Kevin Lerner, an assistant professor at Marist College, also considers tablets a potential for classroom innovation ahead of industry. “Doing a tablet magazine allows a chance to be more experimental than the industry can be,” Lerner said in a recent interview. “I don’t think the big companies are willing to do much that is really different until they know whether it’s going to work financially. We can use classrooms as laboratories to try and figure out new and better ways to do these things.”
Lerner will teach a tablet magazine production class for the first time this semester. The industry’s struggles with the platform creates an opportunity for J-Schools to reconsider their traditional role in the profession, Lerner said. “The idea that we as educators are training students for entry-level jobs in industry is a 40-year-old idea. There is no one route to that anymore,” he said. “[Students] need to be flexible and creative thinkers when they’re trying to figure out how to get their stories across and what the best ways to present those stories are.”
Making Multiplatform Content
Students in Kent State University Associate Professor Jacqueline Marino’s class have experimented with a variety of software packages to produce mobile and tablet content in class, including iBooks Author, Creatavist and Mag+. Part of the tablet’s appeal for Marino is the cost: It’s cheaper to develop digital content than it is to print a magazine. And while tablets may not generate big revenue for industry, the audience increasingly consumes magazine content online or on mobile devices.
“The tablet’s not performing very well right now for magazines, but digital is growing. It’s growing slowly, but it is growing. We can’t say the same for print subscriptions right now,” she said in a recent interview. “The print magazine itself is not the center, but the magazine brand. If we teach them how to do that on multiple platforms, that’s going to make them successful. The tablet’s just one part of that.”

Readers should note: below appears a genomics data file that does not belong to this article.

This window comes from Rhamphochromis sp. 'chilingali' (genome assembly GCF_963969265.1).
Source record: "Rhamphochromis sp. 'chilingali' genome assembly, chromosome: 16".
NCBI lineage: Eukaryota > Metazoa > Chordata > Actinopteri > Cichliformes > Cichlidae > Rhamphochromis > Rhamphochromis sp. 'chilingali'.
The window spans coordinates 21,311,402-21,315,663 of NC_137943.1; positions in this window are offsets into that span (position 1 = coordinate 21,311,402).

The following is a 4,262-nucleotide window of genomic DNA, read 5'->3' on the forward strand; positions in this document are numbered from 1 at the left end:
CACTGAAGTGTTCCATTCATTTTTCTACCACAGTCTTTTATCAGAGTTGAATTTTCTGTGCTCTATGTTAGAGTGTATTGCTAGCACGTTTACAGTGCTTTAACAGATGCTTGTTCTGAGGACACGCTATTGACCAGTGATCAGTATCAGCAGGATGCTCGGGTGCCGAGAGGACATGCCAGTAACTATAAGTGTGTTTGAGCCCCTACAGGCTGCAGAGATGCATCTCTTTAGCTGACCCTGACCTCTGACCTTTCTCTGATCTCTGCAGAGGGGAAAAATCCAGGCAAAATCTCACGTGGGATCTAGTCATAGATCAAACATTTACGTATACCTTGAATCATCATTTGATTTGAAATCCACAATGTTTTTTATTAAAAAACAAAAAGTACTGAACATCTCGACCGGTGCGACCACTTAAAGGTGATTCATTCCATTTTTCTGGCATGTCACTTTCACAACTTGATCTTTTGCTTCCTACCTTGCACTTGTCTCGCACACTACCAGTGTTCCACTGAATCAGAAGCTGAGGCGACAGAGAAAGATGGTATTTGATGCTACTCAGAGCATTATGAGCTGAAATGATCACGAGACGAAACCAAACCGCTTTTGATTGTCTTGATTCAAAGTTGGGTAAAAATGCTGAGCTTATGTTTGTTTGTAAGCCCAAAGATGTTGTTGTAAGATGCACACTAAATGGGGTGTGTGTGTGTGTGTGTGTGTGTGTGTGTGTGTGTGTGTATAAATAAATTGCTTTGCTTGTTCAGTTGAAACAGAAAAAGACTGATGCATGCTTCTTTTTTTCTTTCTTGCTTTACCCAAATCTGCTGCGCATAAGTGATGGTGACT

Working on a magazine tablet forces magazine students out of their comfort zone of traditional longform narrative, Marino added. Digital editions require much more than just words. Making digital products in class encourages students to create different kinds of content in a collaborative environment. While not everyone is destined to make viral videos or social-media friendly interactive graphics, these kind of projects demand a basic digital competency. “Even knowing just a little bit will make you a better collaborator with people who know a lot. It’ll make for a better product,” she said.
Moving Beyond the Tablet
But as technology moves on, so must curriculum. Jeff Inman, whose class at Drake University’s School of Journalism and Mass Communication produced one of the first student tablet magazines in December 2010, told me he’s considering leaving the device behind for the platform agnostic HTML5. “We can get the same learning objectives out of a responsive site that we have been getting out of a tablet,” he said. “We get it with fewer technical hurdles and more devices. We get an even wider audience.
“It’s much easier and much better to do a responsive site.”
Aileen Gallagher teaches magazine journalism at Syracuse University’s Newhouse School. She was previously a senior editor at NYMag.com and has written for New York, Vulture, Slate and other publications in print and online.